President Barack Obama and Governor Mitt Romney in Monday’s foreign policy debate are again likely to examine the administration’s handling of an Islamic militia’s murderous attack on the U.S. consulate in Benghazi, Libya, and its significance for U.S. policy in the Middle East.
Unfortunately, they may again miss the crucial question raised by the murder of Ambassador Chris Stevens and three other Americans: Why is Libya at the mercy of hundreds of lawless militias and without a functioning state one year after U.S. and NATO support enabled rebels to overthrow dictator Muammar Ghadaffi?
What both presidential nominees fail to see is that the United States and its allies went beyond their (and the U.N.’s) declared objective of protecting civilian areas under threat of attack to promoting rapid and violent regime change. This left the country in the hands of a fledgling rebel political leadership, which has tenuous control over the country’s militia groups.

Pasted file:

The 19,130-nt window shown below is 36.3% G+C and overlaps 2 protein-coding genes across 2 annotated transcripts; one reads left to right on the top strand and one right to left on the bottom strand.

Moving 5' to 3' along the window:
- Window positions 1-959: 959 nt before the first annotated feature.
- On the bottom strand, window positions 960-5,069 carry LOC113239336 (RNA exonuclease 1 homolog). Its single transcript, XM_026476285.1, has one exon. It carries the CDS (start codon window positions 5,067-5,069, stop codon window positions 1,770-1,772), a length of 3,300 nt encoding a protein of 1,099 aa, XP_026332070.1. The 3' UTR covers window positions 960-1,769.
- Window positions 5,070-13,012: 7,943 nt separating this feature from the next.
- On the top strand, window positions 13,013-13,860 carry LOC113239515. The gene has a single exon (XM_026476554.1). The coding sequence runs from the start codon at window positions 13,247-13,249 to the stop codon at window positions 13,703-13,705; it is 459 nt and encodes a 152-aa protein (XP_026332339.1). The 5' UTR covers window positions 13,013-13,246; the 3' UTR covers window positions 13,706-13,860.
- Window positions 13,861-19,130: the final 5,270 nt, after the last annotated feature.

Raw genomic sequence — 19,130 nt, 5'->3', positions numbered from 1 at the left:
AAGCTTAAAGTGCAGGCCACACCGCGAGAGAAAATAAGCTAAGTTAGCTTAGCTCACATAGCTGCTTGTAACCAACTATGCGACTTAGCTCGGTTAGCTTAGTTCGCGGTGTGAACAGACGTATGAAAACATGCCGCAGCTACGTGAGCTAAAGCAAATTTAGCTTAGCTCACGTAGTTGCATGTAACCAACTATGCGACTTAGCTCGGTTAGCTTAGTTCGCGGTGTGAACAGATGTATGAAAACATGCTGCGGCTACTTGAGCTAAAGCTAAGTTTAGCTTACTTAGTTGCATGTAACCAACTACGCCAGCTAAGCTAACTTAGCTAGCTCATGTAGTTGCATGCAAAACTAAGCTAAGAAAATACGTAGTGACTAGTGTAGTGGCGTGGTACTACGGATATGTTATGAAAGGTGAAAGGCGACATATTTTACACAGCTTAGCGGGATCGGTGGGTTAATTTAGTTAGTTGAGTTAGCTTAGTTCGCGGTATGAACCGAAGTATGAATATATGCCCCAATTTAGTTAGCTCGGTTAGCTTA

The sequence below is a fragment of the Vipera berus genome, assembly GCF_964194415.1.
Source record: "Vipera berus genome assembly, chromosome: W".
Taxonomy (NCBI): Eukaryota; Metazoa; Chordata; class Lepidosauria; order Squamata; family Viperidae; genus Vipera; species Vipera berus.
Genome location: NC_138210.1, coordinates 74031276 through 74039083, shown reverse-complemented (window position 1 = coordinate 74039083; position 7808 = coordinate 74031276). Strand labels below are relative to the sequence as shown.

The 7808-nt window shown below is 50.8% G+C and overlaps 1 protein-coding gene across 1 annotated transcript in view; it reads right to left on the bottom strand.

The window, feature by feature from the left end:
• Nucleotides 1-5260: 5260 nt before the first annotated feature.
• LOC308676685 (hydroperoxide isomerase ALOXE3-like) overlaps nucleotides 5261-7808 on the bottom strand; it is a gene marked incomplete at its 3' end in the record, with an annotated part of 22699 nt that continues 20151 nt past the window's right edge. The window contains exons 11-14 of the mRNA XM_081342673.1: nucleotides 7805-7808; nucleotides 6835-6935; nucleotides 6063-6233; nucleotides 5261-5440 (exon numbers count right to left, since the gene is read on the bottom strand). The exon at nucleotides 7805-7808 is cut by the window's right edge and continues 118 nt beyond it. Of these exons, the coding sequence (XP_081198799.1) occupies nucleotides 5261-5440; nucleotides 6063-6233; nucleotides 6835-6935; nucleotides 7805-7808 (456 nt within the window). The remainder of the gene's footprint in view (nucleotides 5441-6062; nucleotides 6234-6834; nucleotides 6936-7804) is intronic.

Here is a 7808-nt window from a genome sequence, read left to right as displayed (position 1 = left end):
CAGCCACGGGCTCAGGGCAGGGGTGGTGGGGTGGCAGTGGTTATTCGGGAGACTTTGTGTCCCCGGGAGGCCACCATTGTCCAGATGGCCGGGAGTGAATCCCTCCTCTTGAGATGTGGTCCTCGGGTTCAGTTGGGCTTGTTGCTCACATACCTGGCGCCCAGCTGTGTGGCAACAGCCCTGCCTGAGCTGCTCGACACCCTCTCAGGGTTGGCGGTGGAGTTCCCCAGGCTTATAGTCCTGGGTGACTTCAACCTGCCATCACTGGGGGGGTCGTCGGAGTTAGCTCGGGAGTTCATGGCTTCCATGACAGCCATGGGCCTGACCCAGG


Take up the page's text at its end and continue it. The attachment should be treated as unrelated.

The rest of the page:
The Obama administration, in devising its Libya policies, appears to have paid little attention to the country’s history or political realities. Libya has weak national institutions, with no record of democratic elections or political participation. It has strong regional and tribal tensions, a historical basis for an Islamic movement and is awash in weapons. In this context, the political and security situation in Libya today was predictable.
The Republicans, meanwhile, posed no effective challenge to administration policy during the congressional debates in June 2011. They generally accepted at face value Obama’s assurance to the nation that “broadening our military mission to include regime change would be a mistake” – though it was obvious that this had, in fact, occurred.